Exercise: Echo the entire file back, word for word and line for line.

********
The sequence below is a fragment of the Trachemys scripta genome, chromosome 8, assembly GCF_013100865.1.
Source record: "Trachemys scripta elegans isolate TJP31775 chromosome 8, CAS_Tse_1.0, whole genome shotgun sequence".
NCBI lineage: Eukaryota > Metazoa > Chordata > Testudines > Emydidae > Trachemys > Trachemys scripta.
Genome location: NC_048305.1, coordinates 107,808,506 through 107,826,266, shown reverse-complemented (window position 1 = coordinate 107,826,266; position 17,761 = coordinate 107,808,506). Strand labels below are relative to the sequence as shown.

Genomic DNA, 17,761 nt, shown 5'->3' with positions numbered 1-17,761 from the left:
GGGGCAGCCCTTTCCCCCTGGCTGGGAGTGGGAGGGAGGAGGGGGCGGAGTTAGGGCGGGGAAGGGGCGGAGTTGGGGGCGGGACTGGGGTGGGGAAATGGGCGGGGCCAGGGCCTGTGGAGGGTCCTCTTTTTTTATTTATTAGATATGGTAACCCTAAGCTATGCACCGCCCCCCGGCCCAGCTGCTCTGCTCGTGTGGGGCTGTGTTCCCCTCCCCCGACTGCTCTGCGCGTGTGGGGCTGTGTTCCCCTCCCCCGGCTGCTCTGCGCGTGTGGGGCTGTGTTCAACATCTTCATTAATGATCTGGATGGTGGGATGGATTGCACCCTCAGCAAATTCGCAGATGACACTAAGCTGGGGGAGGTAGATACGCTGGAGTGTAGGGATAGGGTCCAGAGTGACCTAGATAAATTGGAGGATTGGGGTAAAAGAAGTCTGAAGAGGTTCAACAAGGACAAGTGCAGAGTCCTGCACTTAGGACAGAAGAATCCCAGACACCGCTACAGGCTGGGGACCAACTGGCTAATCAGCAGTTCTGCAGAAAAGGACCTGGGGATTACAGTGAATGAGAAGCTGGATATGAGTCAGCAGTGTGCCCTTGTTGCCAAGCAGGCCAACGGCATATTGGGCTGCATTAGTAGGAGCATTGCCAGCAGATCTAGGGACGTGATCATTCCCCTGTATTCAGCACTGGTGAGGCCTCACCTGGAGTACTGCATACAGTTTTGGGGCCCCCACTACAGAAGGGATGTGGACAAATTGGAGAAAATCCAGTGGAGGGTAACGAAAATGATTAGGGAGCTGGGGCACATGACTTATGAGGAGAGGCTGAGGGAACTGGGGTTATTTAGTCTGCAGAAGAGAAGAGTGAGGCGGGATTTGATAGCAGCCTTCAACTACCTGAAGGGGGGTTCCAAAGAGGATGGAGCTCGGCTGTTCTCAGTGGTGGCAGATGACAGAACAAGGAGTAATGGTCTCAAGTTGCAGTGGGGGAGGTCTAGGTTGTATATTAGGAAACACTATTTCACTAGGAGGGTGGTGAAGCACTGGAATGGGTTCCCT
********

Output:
The sequence below is a fragment of the Trachemys scripta genome, chromosome 8, assembly GCF_013100865.1.
Source record: "Trachemys scripta elegans isolate TJP31775 chromosome 8, CAS_Tse_1.0, whole genome shotgun sequence".
NCBI lineage: Eukaryota > Metazoa > Chordata > Testudines > Emydidae > Trachemys > Trachemys scripta.
Genome location: NC_048305.1, coordinates 107,808,506 through 107,826,266, shown reverse-complemented (window position 1 = coordinate 107,826,266; position 17,761 = coordinate 107,808,506). Strand labels below are relative to the sequence as shown.

Genomic DNA, 17,761 nt, shown 5'->3' with positions numbered 1-17,761 from the left:
GGGGCAGCCCTTTCCCCCTGGCTGGGAGTGGGAGGGAGGAGGGGGCGGAGTTAGGGCGGGGAAGGGGCGGAGTTGGGGGCGGGACTGGGGTGGGGAAATGGGCGGGGCCAGGGCCTGTGGAGGGTCCTCTTTTTTTATTTATTAGATATGGTAACCCTAAGCTATGCACCGCCCCCCGGCCCAGCTGCTCTGCTCGTGTGGGGCTGTGTTCCCCTCCCCCGACTGCTCTGCGCGTGTGGGGCTGTGTTCCCCTCCCCCGGCTGCTCTGCGCGTGTGGGGCTGTGTTCAACATCTTCATTAATGATCTGGATGGTGGGATGGATTGCACCCTCAGCAAATTCGCAGATGACACTAAGCTGGGGGAGGTAGATACGCTGGAGTGTAGGGATAGGGTCCAGAGTGACCTAGATAAATTGGAGGATTGGGGTAAAAGAAGTCTGAAGAGGTTCAACAAGGACAAGTGCAGAGTCCTGCACTTAGGACAGAAGAATCCCAGACACCGCTACAGGCTGGGGACCAACTGGCTAATCAGCAGTTCTGCAGAAAAGGACCTGGGGATTACAGTGAATGAGAAGCTGGATATGAGTCAGCAGTGTGCCCTTGTTGCCAAGCAGGCCAACGGCATATTGGGCTGCATTAGTAGGAGCATTGCCAGCAGATCTAGGGACGTGATCATTCCCCTGTATTCAGCACTGGTGAGGCCTCACCTGGAGTACTGCATACAGTTTTGGGGCCCCCACTACAGAAGGGATGTGGACAAATTGGAGAAAATCCAGTGGAGGGTAACGAAAATGATTAGGGAGCTGGGGCACATGACTTATGAGGAGAGGCTGAGGGAACTGGGGTTATTTAGTCTGCAGAAGAGAAGAGTGAGGCGGGATTTGATAGCAGCCTTCAACTACCTGAAGGGGGGTTCCAAAGAGGATGGAGCTCGGCTGTTCTCAGTGGTGGCAGATGACAGAACAAGGAGTAATGGTCTCAAGTTGCAGTGGGGGAGGTCTAGGTTGTATATTAGGAAACACTATTTCACTAGGAGGGTGGTGAAGCACTGGAATGGGTTCCCT